Using its 50nm technology, Samsung claims it's made the world's first 4 gigabit DDR3 DRAM chip, which is double the density of earlier chips and could yield memory modules with up to 32GB capacity. They are also said to consume considerably less power than previous chips, which the company is pitching as a selling point to the enterprise segment saying it will "lead to a reduction in data center costs by requiring fewer machines, improve server time management and increasing overall efficiency."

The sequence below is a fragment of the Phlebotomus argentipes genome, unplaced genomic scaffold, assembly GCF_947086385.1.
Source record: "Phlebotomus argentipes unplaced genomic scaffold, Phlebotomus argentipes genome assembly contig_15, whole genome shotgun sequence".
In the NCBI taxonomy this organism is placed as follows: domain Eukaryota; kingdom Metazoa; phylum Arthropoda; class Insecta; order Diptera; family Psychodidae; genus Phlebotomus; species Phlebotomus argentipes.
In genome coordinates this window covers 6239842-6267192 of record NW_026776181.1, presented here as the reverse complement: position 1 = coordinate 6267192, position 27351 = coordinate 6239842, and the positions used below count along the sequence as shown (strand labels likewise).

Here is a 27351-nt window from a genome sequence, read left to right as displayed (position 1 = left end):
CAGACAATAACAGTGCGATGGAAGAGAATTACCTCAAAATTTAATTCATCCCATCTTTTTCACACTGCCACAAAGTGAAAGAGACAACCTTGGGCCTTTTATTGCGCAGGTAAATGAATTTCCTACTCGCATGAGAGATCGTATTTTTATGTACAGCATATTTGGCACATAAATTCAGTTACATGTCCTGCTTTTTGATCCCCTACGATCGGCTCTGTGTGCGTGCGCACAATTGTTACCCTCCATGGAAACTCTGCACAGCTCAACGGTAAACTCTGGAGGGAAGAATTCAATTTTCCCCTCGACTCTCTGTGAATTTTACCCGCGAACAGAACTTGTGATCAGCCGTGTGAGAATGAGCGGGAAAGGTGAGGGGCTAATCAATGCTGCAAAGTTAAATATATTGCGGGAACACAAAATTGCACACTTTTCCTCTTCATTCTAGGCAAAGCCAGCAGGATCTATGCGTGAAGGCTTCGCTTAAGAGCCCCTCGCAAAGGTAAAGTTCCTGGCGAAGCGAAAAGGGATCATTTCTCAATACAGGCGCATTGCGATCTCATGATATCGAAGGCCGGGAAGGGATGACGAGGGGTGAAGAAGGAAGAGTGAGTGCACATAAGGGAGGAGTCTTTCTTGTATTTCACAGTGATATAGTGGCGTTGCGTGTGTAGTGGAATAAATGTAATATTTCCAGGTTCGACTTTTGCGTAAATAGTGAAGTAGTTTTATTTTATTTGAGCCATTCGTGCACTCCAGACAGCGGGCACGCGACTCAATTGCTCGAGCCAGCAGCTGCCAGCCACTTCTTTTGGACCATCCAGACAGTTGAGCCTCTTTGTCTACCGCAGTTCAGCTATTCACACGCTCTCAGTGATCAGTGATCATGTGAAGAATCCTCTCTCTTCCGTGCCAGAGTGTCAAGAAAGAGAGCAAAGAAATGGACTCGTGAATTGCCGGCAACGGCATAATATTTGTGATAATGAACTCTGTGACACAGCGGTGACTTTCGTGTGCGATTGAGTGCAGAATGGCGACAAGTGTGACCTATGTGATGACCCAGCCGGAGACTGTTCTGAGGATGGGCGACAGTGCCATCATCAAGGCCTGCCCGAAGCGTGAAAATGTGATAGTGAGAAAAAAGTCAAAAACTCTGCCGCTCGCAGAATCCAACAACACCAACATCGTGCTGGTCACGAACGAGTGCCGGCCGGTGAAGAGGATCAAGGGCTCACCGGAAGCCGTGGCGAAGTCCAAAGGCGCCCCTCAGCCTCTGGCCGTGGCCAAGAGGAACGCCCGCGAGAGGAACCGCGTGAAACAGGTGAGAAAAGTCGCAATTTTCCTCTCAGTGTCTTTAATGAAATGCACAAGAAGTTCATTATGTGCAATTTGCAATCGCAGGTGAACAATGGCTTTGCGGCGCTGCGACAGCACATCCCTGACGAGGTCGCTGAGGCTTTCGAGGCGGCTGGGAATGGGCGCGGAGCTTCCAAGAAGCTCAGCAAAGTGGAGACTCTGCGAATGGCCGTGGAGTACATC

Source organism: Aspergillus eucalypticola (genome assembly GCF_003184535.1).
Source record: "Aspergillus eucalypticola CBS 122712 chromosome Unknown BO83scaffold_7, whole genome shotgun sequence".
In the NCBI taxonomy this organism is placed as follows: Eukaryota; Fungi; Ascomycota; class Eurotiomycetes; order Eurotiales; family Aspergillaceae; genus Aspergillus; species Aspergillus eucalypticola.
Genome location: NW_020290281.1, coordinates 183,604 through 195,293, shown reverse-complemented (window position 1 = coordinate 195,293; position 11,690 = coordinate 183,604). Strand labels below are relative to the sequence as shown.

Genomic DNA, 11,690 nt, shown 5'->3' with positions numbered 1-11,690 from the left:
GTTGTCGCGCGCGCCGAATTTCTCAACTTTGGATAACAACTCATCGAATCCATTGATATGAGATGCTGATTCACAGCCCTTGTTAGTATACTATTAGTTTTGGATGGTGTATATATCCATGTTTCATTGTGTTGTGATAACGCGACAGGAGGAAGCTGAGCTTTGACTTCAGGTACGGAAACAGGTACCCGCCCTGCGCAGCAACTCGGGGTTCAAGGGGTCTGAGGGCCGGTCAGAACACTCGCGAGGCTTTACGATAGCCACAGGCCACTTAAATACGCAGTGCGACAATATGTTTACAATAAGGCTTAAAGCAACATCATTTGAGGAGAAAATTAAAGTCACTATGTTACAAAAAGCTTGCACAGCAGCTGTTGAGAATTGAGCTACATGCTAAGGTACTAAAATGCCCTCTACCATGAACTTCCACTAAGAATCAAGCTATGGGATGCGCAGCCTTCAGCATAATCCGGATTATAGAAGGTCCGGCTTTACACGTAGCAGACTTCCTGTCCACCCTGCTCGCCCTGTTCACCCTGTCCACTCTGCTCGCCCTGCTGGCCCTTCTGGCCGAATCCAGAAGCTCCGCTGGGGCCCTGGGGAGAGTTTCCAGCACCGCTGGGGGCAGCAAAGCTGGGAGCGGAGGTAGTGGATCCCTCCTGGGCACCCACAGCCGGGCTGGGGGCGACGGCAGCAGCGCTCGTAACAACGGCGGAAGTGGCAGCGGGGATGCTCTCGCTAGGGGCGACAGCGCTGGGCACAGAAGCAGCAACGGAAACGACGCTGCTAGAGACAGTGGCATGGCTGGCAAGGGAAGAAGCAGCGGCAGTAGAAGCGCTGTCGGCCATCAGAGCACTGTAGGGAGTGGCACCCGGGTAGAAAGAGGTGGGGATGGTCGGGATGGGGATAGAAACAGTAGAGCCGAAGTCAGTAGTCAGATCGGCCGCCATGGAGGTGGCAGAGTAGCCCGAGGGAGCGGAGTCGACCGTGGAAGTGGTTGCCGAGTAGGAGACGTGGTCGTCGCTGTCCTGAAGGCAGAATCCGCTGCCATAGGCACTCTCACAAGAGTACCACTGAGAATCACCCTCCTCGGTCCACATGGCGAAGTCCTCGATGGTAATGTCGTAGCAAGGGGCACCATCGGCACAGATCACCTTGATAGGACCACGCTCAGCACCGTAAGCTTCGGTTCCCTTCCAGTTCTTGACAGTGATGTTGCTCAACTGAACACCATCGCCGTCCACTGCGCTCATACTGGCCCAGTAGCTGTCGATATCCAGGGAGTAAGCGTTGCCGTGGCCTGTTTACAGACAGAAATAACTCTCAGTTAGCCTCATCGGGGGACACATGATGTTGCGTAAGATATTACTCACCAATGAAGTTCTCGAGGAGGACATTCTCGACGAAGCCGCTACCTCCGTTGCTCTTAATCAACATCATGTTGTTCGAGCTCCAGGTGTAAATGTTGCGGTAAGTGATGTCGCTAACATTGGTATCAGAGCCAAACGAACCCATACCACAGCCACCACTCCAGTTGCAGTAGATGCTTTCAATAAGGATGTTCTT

A 16GB module, for example, can consume 40% less power using these new chips rather than 2 gigabit versions because the higher density means it uses half the number of chips - 32 versus 64. Samsung's latest development is not targeted at data centers and servers exclusively, as the 4 gigabit chips will also be used to produce 8 GB DIMMs for workstations, desktops and laptops as well. With the majority of the consumer market still using 32-bit systems, however, I wouldn't expect these massive desktop memory modules to be widely available any time soon.